<p>I loved your advice and detailed instructions. Especially for making broth/ stock (never done it before) and for making your own bone meal. Seems silly I didn't think of it before. </p><p>The free-range TJ's chicken is just great. Tastes much better. I followed the advice to &quot;supplement&quot; with gizzards, hearts, and liver (chicken). I saut&eacute;ed some of these and made a &quot;vitamin-mineral slurry&quot; before blending with the meats. Cat loved it!</p><p>Oh- and I baked the cut up chicken and cut the meat into shreds. She ate some but she's still nauseous. </p><p>Important to note that Sodium Bicardbonate (baking soda) will simply not satisfy the calcium additive required for cat food. Tums tablets, however--would. Or the crushed bone meal. </p><p>Perhaps a cat in kidney failure/ renal disease would enjoy the stomachic properties of Na(CO3-)2 but &hellip;one would have to ensure the dosing is appropriate. (And most kitties would turn up their nose). </p><p>Crused tums worked for me. Or - Vit b12 tablets contain (mine do) Ca CO3. </p><p>I omitted the rice due to the grain controversies. Along with fish and canned and other variety (e.g. ground beef/ beef liver combo), she appears to enjoy the new homemade foods. Thanks!!!</p>
<p>You are right. I don't know why the recipe my vet gave me mentioned baking soda. I don't use that and haven't for a long time. I have synthesized the recipes I was given into the best recipe I can, but some of the info was obviously bad.</p>
A great recipe. thanks! In regards to not using rice because of the arsenic levels recently discovered; I read the Consumer Reports article and they said the high arsenic rice was rice from the southern USA where DDT was used for so many years in the production of cotton. Rice from California and the Eastern coumtries (Thailand, India etc) have a much lower arsenic content.
<p>Thank you, that's good information. I did hear they found high arsenic in New Hampshire and East Asian rice as well, though.</p>
Is your cat very finicky about food?
<p>Are you in debt? Do you need to raise cash for health care costs or paying debts or in a state of financial breakdown? Wait! Consider selling your kidney as an Option. If you wish to sell your kidney today. Message us immediately. A kidney is bought for a maximum amount of $208,000.00US Dollars. The National foundation is currently buying healthy kidney. My name is Dr Larry James, am a Nephrologists in the kidney National hospital. Our Hospital is specialized in Kidney Surgery and we also deal with buying and transplantation of kidneys with a living an corresponding donor. We are located in Indian, Canada, UK, Turkey, USA, Malaysia, South Africa etc. If you are interested in selling or buying kidney&rsquo;s please don&rsquo;t hesitate to contact us via Email : aphospital27@gmail.com <br>Need Geniune Donors <br>Waiting for your responds&hellip;. <br>Best Regards&hellip;. <br>Dr Larry James</p>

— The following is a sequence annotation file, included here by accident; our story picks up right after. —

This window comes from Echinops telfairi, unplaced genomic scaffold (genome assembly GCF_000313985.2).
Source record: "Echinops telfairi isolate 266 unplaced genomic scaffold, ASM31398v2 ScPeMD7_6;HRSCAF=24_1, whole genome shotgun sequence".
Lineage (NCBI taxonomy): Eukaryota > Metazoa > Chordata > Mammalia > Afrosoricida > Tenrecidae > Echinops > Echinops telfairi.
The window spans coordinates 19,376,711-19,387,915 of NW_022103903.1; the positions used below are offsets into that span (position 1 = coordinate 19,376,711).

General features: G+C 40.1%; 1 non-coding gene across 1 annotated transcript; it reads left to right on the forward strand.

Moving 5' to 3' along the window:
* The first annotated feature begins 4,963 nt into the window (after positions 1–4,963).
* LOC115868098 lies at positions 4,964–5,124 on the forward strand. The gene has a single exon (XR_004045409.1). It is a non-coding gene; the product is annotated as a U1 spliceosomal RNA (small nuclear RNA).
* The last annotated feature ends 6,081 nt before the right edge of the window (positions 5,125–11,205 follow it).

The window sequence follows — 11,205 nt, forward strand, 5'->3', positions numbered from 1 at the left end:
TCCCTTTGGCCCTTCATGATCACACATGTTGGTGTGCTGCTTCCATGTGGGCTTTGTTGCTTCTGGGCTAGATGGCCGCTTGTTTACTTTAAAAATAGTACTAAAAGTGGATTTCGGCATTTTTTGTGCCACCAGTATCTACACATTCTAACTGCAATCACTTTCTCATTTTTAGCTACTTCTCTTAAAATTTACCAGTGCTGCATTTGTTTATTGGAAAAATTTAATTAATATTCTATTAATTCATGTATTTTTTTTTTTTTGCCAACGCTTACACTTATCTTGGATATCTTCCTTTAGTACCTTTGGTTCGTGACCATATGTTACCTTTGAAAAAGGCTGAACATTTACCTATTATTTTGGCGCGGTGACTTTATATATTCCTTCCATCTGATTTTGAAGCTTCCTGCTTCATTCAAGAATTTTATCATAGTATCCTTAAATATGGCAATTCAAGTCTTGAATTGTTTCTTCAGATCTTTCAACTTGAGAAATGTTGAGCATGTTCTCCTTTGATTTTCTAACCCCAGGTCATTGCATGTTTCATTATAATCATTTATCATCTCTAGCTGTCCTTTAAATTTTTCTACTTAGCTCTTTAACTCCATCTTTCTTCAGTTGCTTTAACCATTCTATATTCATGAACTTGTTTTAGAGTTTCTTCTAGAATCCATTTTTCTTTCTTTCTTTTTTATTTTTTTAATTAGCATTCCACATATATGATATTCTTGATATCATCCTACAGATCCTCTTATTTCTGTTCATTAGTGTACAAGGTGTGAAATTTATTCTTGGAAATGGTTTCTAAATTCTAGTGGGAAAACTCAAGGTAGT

<p>How much phosphorus in this receipe? </p>
look into a herbal product called 'Crysta-clear'. works wonders
<p>Thanks for this. Hopefully my cat will be as happy as your Tony &lt;3</p>
<p>Thank you for writing this article and all the information. I, just like you started making my cats home made cat food about a year ago. My oldest cat, who was 14 at the time, had a tumor in his belly. I only allowed blood work and an xray. I took things into my own hands by giving him marijuana oil and making his food. He just recently got a bad UTI and has the beginnings of kidney disease. The vet gave me antibiotics and Prescription K/D can food which is full of crap and I am sure GMO's which could bring back the cancer. I got a recipe from the vet which is made with liver, eggs, rice, calcium carbonate and vegetable oil. I put that together and none of the cats are going for it. I am going to make your recipe. They all love chicken. Costco is near me and they sell organic chicken legs in bulk which is good since I have 3 cats.</p>
<p>Linoleic acid is an essential fatty acid for cats. UC Davis Veterinary Nutritional Services recommends corn oil over animal fat because it is higher in linoleic acid so you don't have to add as much. I thought safflower oil was higher in linoleic acid but the type generally available is the high oleic (not linoleic) type.</p>
My cat demolished it and he looks really healthy. Thanks!
This s a great recipe, and very easy to understand. I've been looking for a good recipe for my cat. Thank you.
I really like this! Thanks for sharing.
Thank you!